- Where there are more beneficiaries than one, the Trustee is bound to be impartial, and must not execute the Trust for the advantage of one at the expense of another
- Trustee to prevent any act which is destructive or permanently injurious to the Trust Property
- Maintain clear and accurate accounts of the Trust Property
- Where the Trust Property consists of money, the Trustee is bound to invest the money on specified securities 10.Sell the Trust Property when directed to sell within specified time
- Who are Beneficiaries?
The person or group of persons who will be benefited from the Trust are Beneficiaries. Anyone capable of holding property can be a Beneficiary. Whoever the Beneficiaries are, they need to be specified by the Author in such a manner that the Trustees can ascertain the Beneficiaries with reasonable certainty. If the Trust mentions such person(s) as Beneficiaries, who cannot be ascertained, then the Trust will fail for uncertainty.
- How can a Trust be created?
- The Author must draw up and execute a Trust Deed which must, amongst others:
- indicate with reasonable certainty about his/ her intension to create the Trust;
- the purpose of the Trust;
- the beneficiary(ies);
- specification of the Trust property ;
- particulars of the Trustees and the beneficiaries.
Also, the Trustee(s) have to give their consents to act as Trustees, and the Trust deed must transfer the Trust Property to the Trustee(s).
- Register the Trust Deed at the sub-registry office in the area where the Trust Property is situated.
- Irrespective of the nature of the Trust Property, the property has to be transferred to the Trustees by the Author following the appropriate legal formalities for the transfer of that type of property.
- There is no requirement to take any permission from any authority for creating a Trust.
- Who may create Trusts?
A Trust may be created by any person competent to contract with the permission of a principal Civil Court of original jurisdiction, by or on behalf of a minor.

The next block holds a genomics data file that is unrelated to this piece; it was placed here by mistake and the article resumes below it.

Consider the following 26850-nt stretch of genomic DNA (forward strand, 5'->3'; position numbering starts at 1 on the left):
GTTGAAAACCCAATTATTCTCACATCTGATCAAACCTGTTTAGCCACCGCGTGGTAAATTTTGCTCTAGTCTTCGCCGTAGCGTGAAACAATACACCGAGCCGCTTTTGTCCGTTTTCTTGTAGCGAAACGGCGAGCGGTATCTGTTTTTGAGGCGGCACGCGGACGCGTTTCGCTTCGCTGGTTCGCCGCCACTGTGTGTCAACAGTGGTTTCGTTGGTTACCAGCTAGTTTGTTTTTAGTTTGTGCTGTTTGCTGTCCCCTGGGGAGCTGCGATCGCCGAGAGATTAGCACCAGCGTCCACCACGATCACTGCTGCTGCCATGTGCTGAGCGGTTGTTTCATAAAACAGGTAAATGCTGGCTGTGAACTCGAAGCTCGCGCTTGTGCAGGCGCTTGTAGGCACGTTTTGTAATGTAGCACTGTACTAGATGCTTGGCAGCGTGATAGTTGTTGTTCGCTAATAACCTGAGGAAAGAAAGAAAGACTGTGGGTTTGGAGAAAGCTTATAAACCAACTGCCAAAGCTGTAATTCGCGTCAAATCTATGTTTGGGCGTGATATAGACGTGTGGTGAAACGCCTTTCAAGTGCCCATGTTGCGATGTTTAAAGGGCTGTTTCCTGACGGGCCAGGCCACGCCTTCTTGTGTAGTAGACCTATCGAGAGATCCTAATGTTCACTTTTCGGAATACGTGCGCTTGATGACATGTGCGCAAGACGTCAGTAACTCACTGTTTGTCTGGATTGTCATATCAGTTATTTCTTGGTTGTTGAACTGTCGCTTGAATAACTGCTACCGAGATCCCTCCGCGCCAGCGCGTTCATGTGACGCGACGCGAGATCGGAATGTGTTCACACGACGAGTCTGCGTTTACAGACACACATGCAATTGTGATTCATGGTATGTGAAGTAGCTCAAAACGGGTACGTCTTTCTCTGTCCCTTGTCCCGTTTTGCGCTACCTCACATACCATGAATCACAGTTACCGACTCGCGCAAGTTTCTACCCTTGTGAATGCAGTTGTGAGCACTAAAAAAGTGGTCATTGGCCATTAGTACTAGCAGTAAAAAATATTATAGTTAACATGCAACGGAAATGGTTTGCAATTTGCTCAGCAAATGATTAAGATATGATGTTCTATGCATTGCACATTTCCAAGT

- Extinction of Trust.
A Trust is extinguished:
- When its purpose is completely fulfilled. For example, a Trust created for A, where educational expenses were provided from the Trust and according to Trust instrument after A attaining majority the Trust property will be vested on him. Here, after attaining majority the purpose is fulfilled.
- When its purpose becomes unlawful.
- When the fulfillment of its purpose becomes impossible by destruction of the Trust Property or otherwise. For example, if a Trust is created for A and A dies.
- When the Trust, being revocable, is expressly, revoked.
- What are the advantages of Trust?
- A Trustee can be remunerated if it is clearly mentioned in the Trust deed.
- It affords relatively greater flexibility in terms of status, registration and management.
- If there exists any legal clear purpose, then any person (natural/legal) can form Trust through incorporating a Trust Deed- so Trust may be created for charity or social business.
- There are no requirements for permission from any authority for creating a Trust, except registering the Trust Deed with the relevant Sub-registry office.
- What are the disadvantages of Trust?
- Profit cannot be distributed among the board members as dividends. Trust income must be spent on the fulfilment of objectives.
- For fundraising from international sources and foreign donations, the Trust must obtain approval, known as FD Registration, from the NGO Affairs Bureau (NGOAB).
- The trustee is the legal owner of property and personally liable for breach of Trust. Thus, a trustee is bound to maintain clear accounts of the Trust Property.